Very aggressive itinerary on our relocation from Gold Beach to Newport. 185 miles on the Oregon Coast Highway (US 101). It takes approximately four hours just to drive it, but we had stops to make—important stops. This is one of the most scenic stretches of the Oregon coast. Only the most serious players qualified.
First stop: Port Orford Heads State Park. Now, don’t laugh at the State Park title. In Florida, a state park is any scrub palmetto with a fire ring next to it. Oregon state parks are worthy of national park status by a Floridian’s standards. In Oregon, you can pitch your tent next to the Pacific Ocean, or a waterfall, or a volcano, or the Cascadia Subduction Zone. (Just kidding. In Oregon it’s illegal to camp where tectonic plates collide. Some environmental thing, I guess.) State parks in Oregon are very cool.
So, back to Port Orford. The headlands alone are worth the short hike, but as we gazed out at the Pacific from our incredible vantage point we spotted gray whales frolicking in the kelp beds below, getting their fill of krill. That alone would have made my day. I have never seen whales without paying a minor fortune, dressing up in a very unflattering one-piece neon-yellow suit, and getting bounced around in a 26-foot Zodiac for three hours. Yes, the orcas were amazing, but that was one step above Sea World compared to discovering whales on your own.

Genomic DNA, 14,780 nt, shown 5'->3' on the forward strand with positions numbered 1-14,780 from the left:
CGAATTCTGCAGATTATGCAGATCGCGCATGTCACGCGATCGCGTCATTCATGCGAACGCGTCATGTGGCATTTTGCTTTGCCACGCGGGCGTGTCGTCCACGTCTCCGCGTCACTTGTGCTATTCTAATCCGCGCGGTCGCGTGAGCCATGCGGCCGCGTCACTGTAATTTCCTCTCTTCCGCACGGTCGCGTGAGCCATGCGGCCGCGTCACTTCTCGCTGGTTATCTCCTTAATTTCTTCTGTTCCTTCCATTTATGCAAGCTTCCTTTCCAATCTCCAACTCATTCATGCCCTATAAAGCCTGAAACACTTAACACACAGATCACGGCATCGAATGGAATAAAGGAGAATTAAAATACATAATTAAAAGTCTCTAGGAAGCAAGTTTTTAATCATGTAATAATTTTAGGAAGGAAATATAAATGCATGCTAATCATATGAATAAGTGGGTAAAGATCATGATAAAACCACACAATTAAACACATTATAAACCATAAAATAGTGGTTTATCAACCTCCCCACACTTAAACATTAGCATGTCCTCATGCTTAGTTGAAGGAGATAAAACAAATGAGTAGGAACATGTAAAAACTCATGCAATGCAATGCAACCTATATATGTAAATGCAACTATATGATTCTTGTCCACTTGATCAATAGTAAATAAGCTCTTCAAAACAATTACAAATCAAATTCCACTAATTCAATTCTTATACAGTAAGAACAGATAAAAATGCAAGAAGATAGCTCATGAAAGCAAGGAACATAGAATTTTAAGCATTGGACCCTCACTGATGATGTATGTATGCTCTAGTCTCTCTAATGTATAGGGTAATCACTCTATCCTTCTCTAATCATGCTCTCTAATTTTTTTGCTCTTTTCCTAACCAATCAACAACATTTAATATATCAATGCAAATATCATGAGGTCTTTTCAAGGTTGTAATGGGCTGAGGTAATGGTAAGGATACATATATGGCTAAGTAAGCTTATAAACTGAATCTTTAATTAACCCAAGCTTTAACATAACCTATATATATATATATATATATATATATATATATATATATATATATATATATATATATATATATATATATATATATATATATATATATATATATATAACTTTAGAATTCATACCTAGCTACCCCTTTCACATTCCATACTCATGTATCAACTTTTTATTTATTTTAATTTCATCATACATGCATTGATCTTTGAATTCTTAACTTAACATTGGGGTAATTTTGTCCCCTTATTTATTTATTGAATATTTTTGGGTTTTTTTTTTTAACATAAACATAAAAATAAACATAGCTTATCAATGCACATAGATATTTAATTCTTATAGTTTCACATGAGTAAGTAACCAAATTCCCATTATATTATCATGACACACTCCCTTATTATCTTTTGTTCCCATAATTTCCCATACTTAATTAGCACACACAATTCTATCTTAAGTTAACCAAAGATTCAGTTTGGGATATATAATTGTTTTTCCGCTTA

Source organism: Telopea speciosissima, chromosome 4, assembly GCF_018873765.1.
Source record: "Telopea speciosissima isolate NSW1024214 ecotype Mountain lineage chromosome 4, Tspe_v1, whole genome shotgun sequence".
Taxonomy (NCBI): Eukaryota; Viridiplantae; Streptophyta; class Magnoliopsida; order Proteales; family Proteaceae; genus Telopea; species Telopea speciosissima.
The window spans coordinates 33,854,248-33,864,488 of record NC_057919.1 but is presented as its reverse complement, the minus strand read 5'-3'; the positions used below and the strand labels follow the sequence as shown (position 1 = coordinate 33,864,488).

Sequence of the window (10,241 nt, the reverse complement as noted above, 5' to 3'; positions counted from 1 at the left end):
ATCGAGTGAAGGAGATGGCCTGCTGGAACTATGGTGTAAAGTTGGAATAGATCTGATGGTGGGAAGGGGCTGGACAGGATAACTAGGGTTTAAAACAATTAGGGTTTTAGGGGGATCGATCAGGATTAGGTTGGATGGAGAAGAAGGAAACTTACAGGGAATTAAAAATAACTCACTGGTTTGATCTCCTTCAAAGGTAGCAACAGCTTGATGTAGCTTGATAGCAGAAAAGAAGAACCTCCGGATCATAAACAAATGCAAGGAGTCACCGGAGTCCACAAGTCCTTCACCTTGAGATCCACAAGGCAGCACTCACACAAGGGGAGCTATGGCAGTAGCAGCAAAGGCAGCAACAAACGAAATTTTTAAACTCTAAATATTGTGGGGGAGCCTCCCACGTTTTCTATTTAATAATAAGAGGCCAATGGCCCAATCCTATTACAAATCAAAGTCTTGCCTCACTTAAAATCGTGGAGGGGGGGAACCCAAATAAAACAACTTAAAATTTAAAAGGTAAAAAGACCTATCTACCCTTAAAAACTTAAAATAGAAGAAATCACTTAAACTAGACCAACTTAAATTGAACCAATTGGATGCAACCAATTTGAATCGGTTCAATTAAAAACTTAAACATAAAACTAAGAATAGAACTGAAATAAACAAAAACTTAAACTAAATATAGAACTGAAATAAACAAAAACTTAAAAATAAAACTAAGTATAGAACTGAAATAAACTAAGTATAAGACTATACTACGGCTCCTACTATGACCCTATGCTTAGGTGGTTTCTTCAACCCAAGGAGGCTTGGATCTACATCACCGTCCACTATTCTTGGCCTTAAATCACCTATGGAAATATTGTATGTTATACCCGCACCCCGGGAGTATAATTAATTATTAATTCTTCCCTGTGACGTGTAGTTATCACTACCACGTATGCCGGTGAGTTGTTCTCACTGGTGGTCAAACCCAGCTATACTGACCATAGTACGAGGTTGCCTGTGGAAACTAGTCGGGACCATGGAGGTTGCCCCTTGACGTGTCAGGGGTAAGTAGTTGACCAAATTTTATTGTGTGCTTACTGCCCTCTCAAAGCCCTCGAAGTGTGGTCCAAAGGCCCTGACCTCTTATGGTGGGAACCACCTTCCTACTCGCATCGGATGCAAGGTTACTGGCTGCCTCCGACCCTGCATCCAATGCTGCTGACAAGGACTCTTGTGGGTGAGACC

Then we saw the seals, or sea lions. I would like to know the difference, but the Oregonians I have asked can’t tell me. They mumble something about the color. All I know is there are two varieties of each: harbor and elephant seals, and California and Steller sea lions. So we saw some of those, just lying around on the rocks in the sun like slugs. I’ve felt that way after a very large meal, only instead of a wet, slippery rock, I prefer an overstuffed sofa. But I get the sun thing. I only wonder if their dermatologists know how much time they spend on that rock.
And then Marcus spotted a ginormous four-legged mammal grazing on the ridge a quarter-mile away, its profile so perfectly silhouetted against the sky that I expected to hear David Attenborough describing the autumnal dietary habits of Cervus canadensis roosevelti, the Olympic elk often seen in these parts. It had to be an elk for us to be able to see it so clearly on the ridge at that distance. We hurried down the trail, hoping to get a closer look. And we did! It was a common mule deer. Dang! Must have been a light and mirrors thing. I think I saw her snicker as we moved on.
So a short hike on our itinerary turned into a wildlife display that took half the morning because, frankly, I had a hard time tearing myself away. Some of the best things happen when you least expect them. Just be ready to abandon the plan and go with the moment.